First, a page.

Why Pour Your Tax Savings Into Digital Transformation?

Todd McElhatton

Part 2 of a 2-part series. Read Part 1.

In my last blog, I discussed the ways in which corporations are responding to the increased after-tax cash flow resulting from the new tax law here in the United States. These responses run the gamut from dividend increases and share buybacks to one-time employee bonuses and debt paydown.

But have you considered long-term benefits? Digital transformation can be the right move, at least if your goal is to generate long-term value for your business.

But what, exactly, is digital transformation?

Think of digital transformation as business reinvention. The goal is to improve business performance and transform the way you serve your customers using emerging digital technologies – such as Big Data, analytics, cloud computing, Internet of Things (IoT), machine learning, blockchain, and more.

The crux of any digital transformation is data. But data has been around forever. What’s new in the digital economy is the ability to use data to connect everything – people, devices, and business networks – in real time. With powerful technologies and platforms to manage these connections, we can now develop new services, new products, and new business models that deliver better outcomes for customers.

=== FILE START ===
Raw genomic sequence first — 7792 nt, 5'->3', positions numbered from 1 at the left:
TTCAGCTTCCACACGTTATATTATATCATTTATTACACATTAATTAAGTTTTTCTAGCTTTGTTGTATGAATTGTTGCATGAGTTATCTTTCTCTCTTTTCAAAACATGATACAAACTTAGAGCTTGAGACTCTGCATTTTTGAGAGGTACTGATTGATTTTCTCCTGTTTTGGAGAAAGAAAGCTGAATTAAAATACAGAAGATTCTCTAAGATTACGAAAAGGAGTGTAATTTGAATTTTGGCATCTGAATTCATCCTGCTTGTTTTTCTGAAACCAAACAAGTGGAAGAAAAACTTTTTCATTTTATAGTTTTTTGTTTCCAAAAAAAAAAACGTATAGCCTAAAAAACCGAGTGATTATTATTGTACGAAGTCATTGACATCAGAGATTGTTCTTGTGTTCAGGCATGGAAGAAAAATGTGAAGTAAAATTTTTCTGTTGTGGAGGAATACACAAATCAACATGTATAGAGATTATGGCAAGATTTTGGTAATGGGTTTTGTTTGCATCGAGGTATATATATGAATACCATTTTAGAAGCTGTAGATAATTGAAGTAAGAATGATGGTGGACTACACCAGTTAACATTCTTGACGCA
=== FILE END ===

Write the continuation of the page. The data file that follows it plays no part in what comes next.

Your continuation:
A nondisruptive framework for disruption

But, as I asked in my last blog, how do you move forward? The problem that most companies face when it comes to change is how to keep the lights on while transforming. If your goal is to disrupt an industry or two with leading-edge innovation, how do you do it without disrupting your own company?

The first step, frankly, is to accept the fact that change is always a constant – as clichéd as it may sound. Make your peace with change. Expect it. Encourage it. No digital transformation effort is a one-and-done scenario. Rather, it’s an ongoing effort. In fact, the platforms we build as part of our transformation efforts are themselves designed to facilitate change. Change is built into the design. The best response is to embrace it.